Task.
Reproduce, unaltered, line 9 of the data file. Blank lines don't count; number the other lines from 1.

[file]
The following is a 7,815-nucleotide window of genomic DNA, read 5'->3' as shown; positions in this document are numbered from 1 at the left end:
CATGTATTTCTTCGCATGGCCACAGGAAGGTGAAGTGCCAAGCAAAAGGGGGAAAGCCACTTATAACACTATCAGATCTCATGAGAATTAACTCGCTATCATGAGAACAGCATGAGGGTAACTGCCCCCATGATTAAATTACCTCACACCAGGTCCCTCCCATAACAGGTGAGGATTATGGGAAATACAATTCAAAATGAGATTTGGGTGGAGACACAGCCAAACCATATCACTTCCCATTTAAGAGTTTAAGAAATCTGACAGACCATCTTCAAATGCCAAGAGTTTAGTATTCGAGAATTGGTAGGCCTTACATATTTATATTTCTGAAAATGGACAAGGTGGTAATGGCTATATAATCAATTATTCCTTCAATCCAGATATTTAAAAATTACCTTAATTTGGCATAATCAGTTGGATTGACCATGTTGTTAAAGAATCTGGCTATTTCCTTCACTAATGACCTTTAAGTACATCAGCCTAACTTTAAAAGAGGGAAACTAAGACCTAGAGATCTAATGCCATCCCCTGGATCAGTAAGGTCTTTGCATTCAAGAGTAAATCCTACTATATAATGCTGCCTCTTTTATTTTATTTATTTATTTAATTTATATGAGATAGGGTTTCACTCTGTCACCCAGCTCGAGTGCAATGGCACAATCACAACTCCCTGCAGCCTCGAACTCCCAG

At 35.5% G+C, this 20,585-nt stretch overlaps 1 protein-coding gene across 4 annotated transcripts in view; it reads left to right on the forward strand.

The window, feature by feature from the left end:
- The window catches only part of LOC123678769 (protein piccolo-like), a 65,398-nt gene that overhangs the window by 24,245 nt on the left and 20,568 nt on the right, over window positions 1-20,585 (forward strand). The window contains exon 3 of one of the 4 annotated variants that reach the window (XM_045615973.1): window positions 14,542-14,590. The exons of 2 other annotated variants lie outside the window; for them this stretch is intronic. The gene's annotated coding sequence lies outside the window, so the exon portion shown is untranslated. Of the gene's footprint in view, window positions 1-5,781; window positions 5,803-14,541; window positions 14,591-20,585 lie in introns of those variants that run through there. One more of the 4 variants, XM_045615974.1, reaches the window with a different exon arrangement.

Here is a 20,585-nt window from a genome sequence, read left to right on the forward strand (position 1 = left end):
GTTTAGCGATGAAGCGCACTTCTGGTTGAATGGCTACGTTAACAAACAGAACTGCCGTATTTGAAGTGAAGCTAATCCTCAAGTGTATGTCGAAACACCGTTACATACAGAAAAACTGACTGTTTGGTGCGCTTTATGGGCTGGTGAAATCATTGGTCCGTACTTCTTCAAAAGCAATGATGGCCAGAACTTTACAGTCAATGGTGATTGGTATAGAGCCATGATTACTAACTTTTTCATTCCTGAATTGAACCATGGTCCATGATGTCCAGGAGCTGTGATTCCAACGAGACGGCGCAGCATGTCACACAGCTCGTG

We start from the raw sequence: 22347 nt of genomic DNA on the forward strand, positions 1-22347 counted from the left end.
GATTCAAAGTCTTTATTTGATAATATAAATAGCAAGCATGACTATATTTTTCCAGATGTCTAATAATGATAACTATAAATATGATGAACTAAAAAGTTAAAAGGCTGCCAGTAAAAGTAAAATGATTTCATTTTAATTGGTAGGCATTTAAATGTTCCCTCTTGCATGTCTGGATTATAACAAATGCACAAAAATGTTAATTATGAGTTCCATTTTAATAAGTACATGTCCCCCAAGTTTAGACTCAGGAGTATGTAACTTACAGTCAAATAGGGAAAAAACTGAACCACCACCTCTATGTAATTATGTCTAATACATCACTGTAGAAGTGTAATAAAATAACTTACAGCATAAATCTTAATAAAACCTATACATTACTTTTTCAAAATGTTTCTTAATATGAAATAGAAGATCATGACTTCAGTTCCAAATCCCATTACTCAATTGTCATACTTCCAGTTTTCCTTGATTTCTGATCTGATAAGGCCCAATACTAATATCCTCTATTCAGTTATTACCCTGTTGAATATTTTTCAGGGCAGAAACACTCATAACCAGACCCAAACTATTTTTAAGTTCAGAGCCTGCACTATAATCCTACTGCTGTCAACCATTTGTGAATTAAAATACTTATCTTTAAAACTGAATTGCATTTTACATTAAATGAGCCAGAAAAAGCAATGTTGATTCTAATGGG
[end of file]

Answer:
GATTCAAAGTCTTTATTTGATAATATAAATAGCAAGCATGACTATATTTTTCCAGATGTCTAATAATGATAACTATAAATATGATGAACTAAAAAGTTAAAAGGCTGCCAGTAAAAGTAAAATGATTTCATTTTAATTGGTAGGCATTTAAATGTTCCCTCTTGCATGTCTGGATTATAACAAATGCACAAAAATGTTAATTATGAGTTCCATTTTAATAAGTACATGTCCCCCAAGTTTAGACTCAGGAGTATGTAACTTACAGTCAAATAGGGAAAAAACTGAACCACCACCTCTATGTAATTATGTCTAATACATCACTGTAGAAGTGTAATAAAATAACTTACAGCATAAATCTTAATAAAACCTATACATTACTTTTTCAAAATGTTTCTTAATATGAAATAGAAGATCATGACTTCAGTTCCAAATCCCATTACTCAATTGTCATACTTCCAGTTTTCCTTGATTTCTGATCTGATAAGGCCCAATACTAATATCCTCTATTCAGTTATTACCCTGTTGAATATTTTTCAGGGCAGAAACACTCATAACCAGACCCAAACTATTTTTAAGTTCAGAGCCTGCACTATAATCCTACTGCTGTCAACCATTTGTGAATTAAAATACTTATCTTTAAAACTGAATTGCATTTTACATTAAATGAGCCAGAAAAAGCAATGTTGATTCTAATGGG